Archive for Sunday, August 15, 1999

August 15, 1999


Credit card abuse is among the most persistent problems for college students who wind up mismanaging their finances.

Debt counselor Judy Lewis won't forget one college student's textbook example of financial mismanagement.

"She had five or six credit cards," said Lewis, a consultant at Credit and Debt Counseling Services in Lawrence.

The woman had been living with her boyfriend until he transferred to another school and left her with a $600 monthly rental obligation. To finish college as quickly as possible, she had enrolled in a heavy class load. But to pay the extra bills, she also began working a second job.

The part-time jobs left no time to study, which caused her to drop courses needed to graduate and necessitated that she borrow money to attend summer school.

"She was evicted from her apartment," Lewis said. "She ended up in credit counseling as well as other (personal) counseling. It created a lot of anxiety."

Not all Kansas University students managing their own financial affairs wind up in Lewis' office at 2619 W. Sixth.

Some food for thought

Here are some of her ideas for staying in the black:

  • Don't sign an apartment lease with roommates unless parents of those students co-sign the document. There are many reasons why a student might move out and leave his or her peers to pick up the monthly payments.

"If parents co-sign, usually they'll advise their kids not to move until the lease is up or they'll decide to make the payments," Lewis said.

  • When sharing a telephone, don't sign up for long-distance service. Each student should use a prepaid phone card for those calls.

"I'll get clients who had the phone in their name, but also had three roommates who charged up the phone bill and moved," she said. "You can't tell if a roommate is going to be that way. You don't know their values toward money."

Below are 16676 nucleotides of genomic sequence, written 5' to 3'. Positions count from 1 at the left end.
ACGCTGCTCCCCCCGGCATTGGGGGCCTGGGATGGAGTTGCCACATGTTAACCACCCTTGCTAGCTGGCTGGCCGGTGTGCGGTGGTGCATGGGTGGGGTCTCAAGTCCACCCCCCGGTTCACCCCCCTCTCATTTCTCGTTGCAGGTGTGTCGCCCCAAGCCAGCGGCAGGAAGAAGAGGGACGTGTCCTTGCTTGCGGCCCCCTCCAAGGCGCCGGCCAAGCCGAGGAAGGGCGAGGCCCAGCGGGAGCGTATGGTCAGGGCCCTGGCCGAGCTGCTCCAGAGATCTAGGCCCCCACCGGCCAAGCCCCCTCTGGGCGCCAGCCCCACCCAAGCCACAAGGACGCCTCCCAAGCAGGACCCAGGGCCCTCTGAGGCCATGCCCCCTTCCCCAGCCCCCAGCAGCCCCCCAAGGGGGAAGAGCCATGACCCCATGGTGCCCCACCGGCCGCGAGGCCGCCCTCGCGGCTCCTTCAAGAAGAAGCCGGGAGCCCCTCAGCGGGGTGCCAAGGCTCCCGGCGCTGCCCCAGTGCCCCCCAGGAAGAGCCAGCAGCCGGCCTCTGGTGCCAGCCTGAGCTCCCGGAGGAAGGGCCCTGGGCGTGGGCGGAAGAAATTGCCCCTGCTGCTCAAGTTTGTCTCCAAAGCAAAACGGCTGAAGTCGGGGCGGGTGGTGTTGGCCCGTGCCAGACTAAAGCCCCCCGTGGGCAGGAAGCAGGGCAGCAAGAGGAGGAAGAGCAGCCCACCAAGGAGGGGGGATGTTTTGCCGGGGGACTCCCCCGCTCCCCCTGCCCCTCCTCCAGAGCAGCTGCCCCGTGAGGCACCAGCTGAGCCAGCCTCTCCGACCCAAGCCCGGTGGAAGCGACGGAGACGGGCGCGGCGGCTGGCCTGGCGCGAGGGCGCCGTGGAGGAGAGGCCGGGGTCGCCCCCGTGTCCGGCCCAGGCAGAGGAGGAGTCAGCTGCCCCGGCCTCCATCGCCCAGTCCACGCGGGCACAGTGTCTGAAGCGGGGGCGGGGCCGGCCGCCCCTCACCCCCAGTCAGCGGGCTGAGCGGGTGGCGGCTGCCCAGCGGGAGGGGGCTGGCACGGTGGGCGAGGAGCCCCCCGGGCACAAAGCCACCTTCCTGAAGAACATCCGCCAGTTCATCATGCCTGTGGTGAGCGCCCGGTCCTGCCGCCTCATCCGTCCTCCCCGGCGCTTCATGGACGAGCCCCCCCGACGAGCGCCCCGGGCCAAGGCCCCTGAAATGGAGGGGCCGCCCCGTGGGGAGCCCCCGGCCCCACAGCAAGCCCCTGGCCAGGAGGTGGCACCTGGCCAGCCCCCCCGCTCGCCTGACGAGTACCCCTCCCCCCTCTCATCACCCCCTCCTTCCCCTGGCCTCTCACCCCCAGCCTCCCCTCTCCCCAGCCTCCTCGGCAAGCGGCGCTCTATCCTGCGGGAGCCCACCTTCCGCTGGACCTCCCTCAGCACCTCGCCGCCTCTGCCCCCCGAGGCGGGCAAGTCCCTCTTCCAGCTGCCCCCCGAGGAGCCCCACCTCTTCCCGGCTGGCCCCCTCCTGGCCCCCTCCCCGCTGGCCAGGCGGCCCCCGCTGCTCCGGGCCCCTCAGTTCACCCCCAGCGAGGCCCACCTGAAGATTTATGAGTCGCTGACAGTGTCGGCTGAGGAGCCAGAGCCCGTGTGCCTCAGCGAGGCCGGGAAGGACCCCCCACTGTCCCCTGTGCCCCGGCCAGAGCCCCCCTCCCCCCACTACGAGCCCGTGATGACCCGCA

• Don't charge tuition and fees to a credit card.

Lewis said there were options to meeting that substantial obligation without putting a huge sum on credit cards with high interest rates. Government or university loan programs with a variety of payment plans should be considered, she said.

"Credit cards, I don't believe, were designed for tuition."

  • Don't charge living expenses -- groceries, for example -- to a credit card.

"If you do that you're probably in trouble ... and need to stop."

Lewis said too many students put expenditures for basic necessities on a card and worried only about making the minimum monthly payment. In the end, that strategy will wreck anyone's financial condition.

Large purchases ought not be made with a credit card either, she said. Students would be better off buying furniture or electronic equipment with cash, she said.

Apparently, Lewis said, credit card abuse is widespread among U.S. college students. A recent survey found one in five students had an average credit card balance of $1,000 or more. Half the students surveyed had more than four credit cards. Only 18 percent paid off the balance at the end of each month.

  • Don't assume a free-spending attitude because parents or another relative is paying college costs.

"I've seen many parents who have got into financial trouble because of their children," Lewis said.

She said some prefer to go bankrupt rather than force their child to sacrifice.

"It's an attitude," Lewis said. "They'll tell kids: 'Just concentrate on school. We'll pay the bills.' That sets up an attitude of students getting into frivolous spending."

Lewis said most of her advice was basic common sense. For example, students can't spend more each month than the budget allows. Other students need to come to grips with compulsive-shopping habits.

"Americans love to shop," she said. "They love to have things and buy things. That is what the students see. That is what they go out and re-create."

Often times, she said, that leads to people living beyond their means.

"Just because we see everybody doing it, doesn't mean it's right."

Lewis said it was her opinion that U.S. consumers needed a new perspective on personal finance.

"We need to kind of go back to what our grandparents were doing in the Depression. We need to save our money."

-- Tim Carpenter's phone message number is 832-7155. His e-mail address is

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